Waterjet brick

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Waterjet Brick

A waterjet brick in place on a machine

Waterjet Brick

A part being cut on a waterjet brick

The following video shows graphite insulation being cut by a pure waterjet over waterjet brick. Note that there is minimal fixturing needed, because the sideways forces are negligible and the waterjet brick is keeping backsplash from moving the graphite material. The waterjet brick also prevents frosting and marring of the bottom of of the pieces from backsplash. 

When cutting small parts, waterjet brick is especially useful as it provides even support for the material and the part doesn’t fall through the slats when it is finished. Slats on most machines are placed one inch (2.5 cm) apart and are designed to support large sheets of material. Although you can use tabs to keep parts attached to a sheet of material, for small parts it can be especially tedious to remove the tabs.

small parts cut with a minijet waterjet nozzle Waterjet parts cut with a minijet over a waterjet brick

Parts made using a mini-jet nozzle (with smaller kerf) on waterjet brick

The waterjet brick also cuts down on splash back, where the water splashes back onto the part, which can cause frosting on the bottom of a part made from soft materials.

Waterjet brick adds to the cost of making a part and wears out relatively quickly, so you should reserve its use for parts that require it. If you do small parts regularly, you might want to remove the slats in one section of your table and replaced with a piece of waterjet brick. Or, simply place the brick on top of the slats when needed. As with slats, it is possible to get some additional life from brick by flipping it upside down once one side is worn.

Because the waterjet brick is soft plastic, the jet easily cuts into it, meaning that small pieces quickly fill the surface of the catcher tank as they float on top. These do not interfere with machining and they are not toxic, although they make the tank water look ugly. Waterjet brick comes in various colors, and black tends to result in surface material that is not quite as ugly as lighter colors.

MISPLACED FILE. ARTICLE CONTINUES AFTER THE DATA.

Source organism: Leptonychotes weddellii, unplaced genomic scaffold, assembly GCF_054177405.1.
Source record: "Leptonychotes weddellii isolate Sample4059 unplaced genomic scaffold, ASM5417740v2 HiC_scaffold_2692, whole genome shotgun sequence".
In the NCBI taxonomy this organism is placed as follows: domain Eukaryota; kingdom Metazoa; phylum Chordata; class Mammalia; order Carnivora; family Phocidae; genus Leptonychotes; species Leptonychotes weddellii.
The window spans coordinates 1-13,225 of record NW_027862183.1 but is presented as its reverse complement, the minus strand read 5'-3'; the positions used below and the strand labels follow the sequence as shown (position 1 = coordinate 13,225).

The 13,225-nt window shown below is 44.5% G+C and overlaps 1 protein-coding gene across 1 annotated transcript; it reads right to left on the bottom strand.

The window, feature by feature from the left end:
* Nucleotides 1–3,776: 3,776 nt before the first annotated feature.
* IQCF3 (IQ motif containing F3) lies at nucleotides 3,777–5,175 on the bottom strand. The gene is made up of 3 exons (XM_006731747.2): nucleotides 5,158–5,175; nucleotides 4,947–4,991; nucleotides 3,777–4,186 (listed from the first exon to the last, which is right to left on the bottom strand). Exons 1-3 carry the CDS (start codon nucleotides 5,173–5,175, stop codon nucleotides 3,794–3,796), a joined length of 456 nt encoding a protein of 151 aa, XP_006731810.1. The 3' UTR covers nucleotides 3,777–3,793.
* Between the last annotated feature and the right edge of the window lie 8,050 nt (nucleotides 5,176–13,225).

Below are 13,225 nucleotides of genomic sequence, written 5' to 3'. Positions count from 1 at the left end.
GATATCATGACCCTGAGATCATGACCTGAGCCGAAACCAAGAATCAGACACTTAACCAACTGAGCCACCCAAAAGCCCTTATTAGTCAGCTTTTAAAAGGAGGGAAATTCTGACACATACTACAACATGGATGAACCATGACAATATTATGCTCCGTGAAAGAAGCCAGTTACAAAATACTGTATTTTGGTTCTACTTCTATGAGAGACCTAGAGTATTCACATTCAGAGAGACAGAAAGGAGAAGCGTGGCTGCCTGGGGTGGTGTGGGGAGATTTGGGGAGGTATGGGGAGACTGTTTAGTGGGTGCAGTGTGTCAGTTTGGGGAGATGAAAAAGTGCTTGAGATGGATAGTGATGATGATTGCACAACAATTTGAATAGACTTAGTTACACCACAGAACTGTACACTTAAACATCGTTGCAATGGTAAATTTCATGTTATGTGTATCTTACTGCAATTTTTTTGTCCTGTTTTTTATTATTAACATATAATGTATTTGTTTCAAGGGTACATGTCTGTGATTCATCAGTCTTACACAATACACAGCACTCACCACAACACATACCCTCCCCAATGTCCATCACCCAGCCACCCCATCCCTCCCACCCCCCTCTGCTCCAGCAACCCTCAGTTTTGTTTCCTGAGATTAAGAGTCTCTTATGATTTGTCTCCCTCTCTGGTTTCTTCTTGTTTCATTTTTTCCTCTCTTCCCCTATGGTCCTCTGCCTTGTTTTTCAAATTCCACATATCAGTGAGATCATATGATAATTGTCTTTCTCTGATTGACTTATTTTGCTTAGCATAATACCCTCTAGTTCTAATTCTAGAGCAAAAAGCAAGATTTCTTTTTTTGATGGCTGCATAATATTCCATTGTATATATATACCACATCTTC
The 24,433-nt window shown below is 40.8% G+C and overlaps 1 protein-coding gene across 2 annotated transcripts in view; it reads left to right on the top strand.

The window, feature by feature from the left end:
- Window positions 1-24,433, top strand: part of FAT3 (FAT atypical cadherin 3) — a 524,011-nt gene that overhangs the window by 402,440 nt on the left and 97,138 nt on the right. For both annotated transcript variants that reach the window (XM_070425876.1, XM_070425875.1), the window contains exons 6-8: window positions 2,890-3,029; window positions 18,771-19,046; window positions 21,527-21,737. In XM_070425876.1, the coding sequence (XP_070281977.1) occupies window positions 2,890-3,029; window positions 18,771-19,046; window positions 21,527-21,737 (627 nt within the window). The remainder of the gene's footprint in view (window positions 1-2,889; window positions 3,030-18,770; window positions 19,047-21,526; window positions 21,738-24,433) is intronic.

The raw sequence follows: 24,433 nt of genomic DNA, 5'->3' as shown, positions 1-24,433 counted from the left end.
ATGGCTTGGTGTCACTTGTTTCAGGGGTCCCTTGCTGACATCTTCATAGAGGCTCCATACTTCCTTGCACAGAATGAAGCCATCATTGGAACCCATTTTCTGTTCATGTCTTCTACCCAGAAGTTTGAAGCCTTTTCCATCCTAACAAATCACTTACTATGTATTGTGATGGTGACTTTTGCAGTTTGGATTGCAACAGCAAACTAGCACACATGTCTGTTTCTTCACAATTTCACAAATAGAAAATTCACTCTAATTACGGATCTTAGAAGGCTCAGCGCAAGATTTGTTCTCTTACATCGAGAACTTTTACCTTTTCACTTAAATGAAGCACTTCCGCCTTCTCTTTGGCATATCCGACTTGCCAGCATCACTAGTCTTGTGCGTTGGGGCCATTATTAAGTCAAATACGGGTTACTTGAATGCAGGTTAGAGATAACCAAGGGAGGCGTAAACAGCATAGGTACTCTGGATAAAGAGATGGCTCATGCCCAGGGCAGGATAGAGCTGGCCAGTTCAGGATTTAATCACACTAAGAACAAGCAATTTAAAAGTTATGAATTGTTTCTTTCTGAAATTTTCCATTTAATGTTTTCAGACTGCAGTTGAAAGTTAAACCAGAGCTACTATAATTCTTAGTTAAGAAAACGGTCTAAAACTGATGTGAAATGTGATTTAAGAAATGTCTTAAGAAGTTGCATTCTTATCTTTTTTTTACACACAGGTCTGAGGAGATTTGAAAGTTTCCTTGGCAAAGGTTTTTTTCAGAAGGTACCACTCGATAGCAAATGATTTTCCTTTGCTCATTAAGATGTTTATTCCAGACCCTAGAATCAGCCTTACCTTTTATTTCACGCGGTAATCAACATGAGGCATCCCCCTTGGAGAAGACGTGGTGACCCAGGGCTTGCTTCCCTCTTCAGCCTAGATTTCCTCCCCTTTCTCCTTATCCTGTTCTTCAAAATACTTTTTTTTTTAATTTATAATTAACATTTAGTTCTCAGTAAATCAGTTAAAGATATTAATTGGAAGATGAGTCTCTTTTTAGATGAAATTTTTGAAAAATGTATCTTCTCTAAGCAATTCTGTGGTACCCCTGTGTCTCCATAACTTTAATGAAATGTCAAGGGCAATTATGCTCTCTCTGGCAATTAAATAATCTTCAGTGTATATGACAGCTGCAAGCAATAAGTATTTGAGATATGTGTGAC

Advantages of waterjet brick

  • Provides an even surface to work on
  • Dense support is good for small parts
  • Dense support is good for cutting thin materials
  • Soft enough that the jet does not ricochet and mar the underside of your parts
  • Typically can be lifted in and placed on top of traditional slats when needed
  • Typically can be placed in one section of your tank for use only when needed
  • You can use wood screws or similar to fasten material to it for fixturing
  • Reduces noise a little when cutting
  • Reduces splash outside the tank a little when cutting

Drawbacks to waterjet brick

  • Wears out fairly quickly
  • Typically not necessary for larger parts unless the material is soft and can be easily marred by splashback from the waterjet
  • As it wears, it becomes less useful and parts get stuck in it or it falls apart.
  • When the brick is cut, small bits of plastic come loose and turn into a sort of “goo” that floats on top of the water. This goo can plug up small filter openings and you may need to take extra steps to keep this from gumming up your water filtering equipment.
  • Wears out even faster if tilting heads are used